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Flashcards in MCP 1-11 Deck (18):

Mechanisms of protein import into organelles

1. through nuclear pores
2. across membranes
3. by vesicles (i.e. ER -> Golgi, Golgi -> PM, Golgi -> lysosomes


Transport via Protein Translocators

Directly transport proteins from cytosol --> organelle
- Co-translationally for cytosol --> ER
- Post-translationally for cytosol --> mitochondria and peroxisomes


Signal Sequences

Purpose: direct proteins to the correct organelles
- stretch of 3-60 aa within protein
- may be removed by signal peptidase after transport (N terminus)
- different types specify different locations
- functionally interchangeable
- recognized by specific receptors


Function of Mitochondria

- provide ~90% of cell's energy (ATP)
- near sites of high ATP use
- more in cells with higher energy demands


Structure of Mitochondria (4 compartments)

Two compartments separated by two membranes:
1. Matrix space: enzymes for beta-oxidation (break down FA) and TCA cycle; location of mito. DNA genome and transcription/translation machinery for mito.genes
2. Inner membrane: cristae increases surface area, ETC, ATP synthase, transport proteins, H+ electrochemical gradient (drives ATP synthesis)
3. Outer membrane: porin forms channels
4. Intermembrane space: between inner/out membranes, cytochrome c


Role of Mitochondria in Apoptosis

Cytochrome c released from intermembrane space into cytosol --> caspase cascade (proteolytic cascade, cleaves key cellular proteins)


Transport of proteins into mitochondria

Protein binds TOM (outer membrane) -> moves laterally until it hits TIM complex (inner membrane) -> protein moves across, into matrix -> signal sequence cleaved by mitochondrial signal peptidase -> chaperone proteins fold into final conformation
* Energy requirements: ATP gradient, electrochemical gradient across inner membrane


Features of mitochondrial genome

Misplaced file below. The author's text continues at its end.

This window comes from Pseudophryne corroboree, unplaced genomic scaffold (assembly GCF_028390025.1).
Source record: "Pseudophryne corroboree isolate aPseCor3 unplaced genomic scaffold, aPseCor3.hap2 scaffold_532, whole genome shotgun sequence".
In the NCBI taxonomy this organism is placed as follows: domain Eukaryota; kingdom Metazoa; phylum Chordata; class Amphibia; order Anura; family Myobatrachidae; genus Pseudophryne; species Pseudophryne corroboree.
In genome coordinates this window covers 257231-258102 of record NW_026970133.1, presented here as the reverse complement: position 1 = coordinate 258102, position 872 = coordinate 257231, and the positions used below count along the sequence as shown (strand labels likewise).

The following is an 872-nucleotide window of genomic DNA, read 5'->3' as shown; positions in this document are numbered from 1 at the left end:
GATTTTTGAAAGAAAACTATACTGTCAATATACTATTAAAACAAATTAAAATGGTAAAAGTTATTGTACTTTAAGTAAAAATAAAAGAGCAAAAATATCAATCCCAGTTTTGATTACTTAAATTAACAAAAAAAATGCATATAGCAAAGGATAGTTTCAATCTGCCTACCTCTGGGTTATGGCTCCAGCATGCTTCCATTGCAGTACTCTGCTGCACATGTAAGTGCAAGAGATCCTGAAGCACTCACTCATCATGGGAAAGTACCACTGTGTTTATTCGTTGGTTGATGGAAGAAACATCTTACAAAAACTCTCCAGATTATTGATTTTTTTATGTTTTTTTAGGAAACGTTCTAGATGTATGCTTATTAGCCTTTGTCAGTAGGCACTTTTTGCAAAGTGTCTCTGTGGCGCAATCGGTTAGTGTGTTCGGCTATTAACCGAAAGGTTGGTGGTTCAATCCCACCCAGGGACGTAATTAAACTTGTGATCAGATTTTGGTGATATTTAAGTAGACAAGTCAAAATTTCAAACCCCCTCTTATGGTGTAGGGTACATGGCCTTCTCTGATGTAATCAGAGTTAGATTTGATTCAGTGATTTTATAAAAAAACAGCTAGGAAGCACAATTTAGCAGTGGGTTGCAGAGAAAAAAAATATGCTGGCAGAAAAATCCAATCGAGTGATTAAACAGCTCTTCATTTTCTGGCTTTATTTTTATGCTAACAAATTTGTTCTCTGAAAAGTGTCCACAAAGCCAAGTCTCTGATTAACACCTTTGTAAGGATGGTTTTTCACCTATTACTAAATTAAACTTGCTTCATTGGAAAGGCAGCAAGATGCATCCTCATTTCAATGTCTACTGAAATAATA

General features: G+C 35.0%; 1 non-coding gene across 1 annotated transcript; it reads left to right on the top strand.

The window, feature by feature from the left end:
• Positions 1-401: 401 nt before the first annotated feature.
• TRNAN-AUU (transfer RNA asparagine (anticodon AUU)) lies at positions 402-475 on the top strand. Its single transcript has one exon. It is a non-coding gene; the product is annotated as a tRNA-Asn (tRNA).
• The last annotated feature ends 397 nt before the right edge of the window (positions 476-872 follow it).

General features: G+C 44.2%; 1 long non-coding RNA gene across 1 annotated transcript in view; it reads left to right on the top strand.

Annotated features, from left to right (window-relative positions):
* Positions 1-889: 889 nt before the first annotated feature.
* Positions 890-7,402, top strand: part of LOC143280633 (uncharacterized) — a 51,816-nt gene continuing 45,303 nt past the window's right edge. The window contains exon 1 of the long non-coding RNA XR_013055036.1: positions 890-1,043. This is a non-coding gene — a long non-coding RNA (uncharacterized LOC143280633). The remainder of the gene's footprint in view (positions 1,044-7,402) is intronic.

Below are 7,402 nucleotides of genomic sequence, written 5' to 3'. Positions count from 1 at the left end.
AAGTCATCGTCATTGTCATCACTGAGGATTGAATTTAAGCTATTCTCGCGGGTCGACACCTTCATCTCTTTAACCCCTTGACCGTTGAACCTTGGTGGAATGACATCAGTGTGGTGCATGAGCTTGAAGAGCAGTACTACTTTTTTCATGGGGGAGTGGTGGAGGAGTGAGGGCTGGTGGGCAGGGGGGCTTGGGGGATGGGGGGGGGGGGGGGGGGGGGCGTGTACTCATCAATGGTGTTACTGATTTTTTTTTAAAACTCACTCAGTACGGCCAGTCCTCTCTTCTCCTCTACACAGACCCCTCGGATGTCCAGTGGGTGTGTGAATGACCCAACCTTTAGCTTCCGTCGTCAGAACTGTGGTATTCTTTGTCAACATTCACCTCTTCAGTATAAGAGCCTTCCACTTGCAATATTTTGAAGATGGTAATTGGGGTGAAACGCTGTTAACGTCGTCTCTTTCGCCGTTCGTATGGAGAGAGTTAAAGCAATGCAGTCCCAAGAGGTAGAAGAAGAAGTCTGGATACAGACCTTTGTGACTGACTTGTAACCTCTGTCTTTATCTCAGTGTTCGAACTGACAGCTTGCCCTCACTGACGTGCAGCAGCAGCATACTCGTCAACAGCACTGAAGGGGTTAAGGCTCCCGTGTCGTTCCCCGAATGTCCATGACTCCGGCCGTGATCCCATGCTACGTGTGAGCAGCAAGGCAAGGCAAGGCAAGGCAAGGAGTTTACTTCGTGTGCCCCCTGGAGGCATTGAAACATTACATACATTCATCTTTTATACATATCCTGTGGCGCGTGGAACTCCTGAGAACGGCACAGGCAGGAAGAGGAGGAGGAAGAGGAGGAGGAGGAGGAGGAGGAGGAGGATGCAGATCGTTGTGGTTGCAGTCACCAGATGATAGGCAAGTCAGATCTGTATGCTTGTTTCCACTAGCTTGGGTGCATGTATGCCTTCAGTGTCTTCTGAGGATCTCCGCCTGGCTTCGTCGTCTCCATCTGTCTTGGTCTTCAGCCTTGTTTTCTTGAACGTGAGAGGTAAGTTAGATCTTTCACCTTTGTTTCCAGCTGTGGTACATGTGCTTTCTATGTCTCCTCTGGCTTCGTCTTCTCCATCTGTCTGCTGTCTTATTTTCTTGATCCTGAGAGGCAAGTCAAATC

- very small circular dsDNA
- encodes 2 rRNAs, 22 tRNAs, 13 mRNAs
- little regulatory sequence
- no introns
- genetic code is slightly different (4 codons have different "meanings" from codons in nuclear genome)
- ~10-20 copies of genome/mitochondrion


Replication of Mitochondrial DNA

- occurs throughout cell cycle, not limited to S-phase like nuclear DNA
- mtDNAs chosen at random to replicate
- total # mtDNA doubles in every cell cycle
- Origin of replication on each strand


Transcription of Mitochondrial DNA

- both strands of DNA transcribed from single promoter region on each (HSP = heavy strand promoter, LSP = light strand promoter)
- produces 2 giant RNAs, each a transcript of one full-length DNA strand
- Each RNA cleaved into 2 rRNAs, 22 tRNAs, and 13 mRNAs


Translation of Mitochondrial mRNAs

- occurs in matrix
- uses tRNAs and rRNA encoded in mtDNA (mt genome)
- only produces 13 polypeptides (encoded in the 13 mRNAs), all are subunits involved in ET and ox. phosphorylation


Functions of Peroxisomes

- Oxidative degradation (use oxygen to oxidize --> hydrogen peroxide), catalse driven reactions (convert left over hydrogen peroxide to water and oxygen)
- Beta oxidation (very long chain fatty acids that can't be broken down by mito. --> acetyl CoA)
- Synthesis of cholesterol, bile acids, and some lipids (ex. plasmalogen synthesis for myelin sheaths)


Disorders of peroxisome biogenesis

- defects in proteins required for biogenesis
- lack many peroxisomal enzymes or peroxisomes are absent from cells


Zellweger Syndrome

- disorder of peroxisome biogenesis
- peroxisomal enzymes synthesized normally but not imported
- empty peroxisomes
- lethal in early infancy


Deficiency of single peroxisomal enzyme

- defect in synthesis, import or function of one peroxisomal protein
- less severe phenotype
- partially functional peroxisomes


X-linked Adrenoleukodystrophy (ALD)

- deficiency of a single peroxisomal protein
- peroxisomes lack membrane protein involved in degradation of very long chain FA -> build up -> leads to demyelination of neurons, dysfunction of nervous system, and adrenal insufficiency
- lethal in mid childhood


Treatment of ALD

1. Allogeneic stem cell transplant: high morbidity, compatible donor cells not always available, must be performed at early stage of brain lesions
2. Gene therapy: recent success in two patients


Gene therapy for ALD

- Hematopoietic stem cells (HSCs) collected from two 7 y.o ALD pt
- HSCs corrected ex-vivo using HIV-derived lentiviral vector expressing wt ALD protein
- Chemotherapy used to eradicate bone marrow, pt own corrected HSCs were infused
- Progeny of HSCs distribute throughout body, including brain microglia responsible for maintaining myelin
- 4 year follow up: 10-11% of hemo. cell lines stably expressed wt protein, results similar to allogeneic stem cell transplant
* First successful clinical test of HIV-derived vector in HSC-based gene therapy*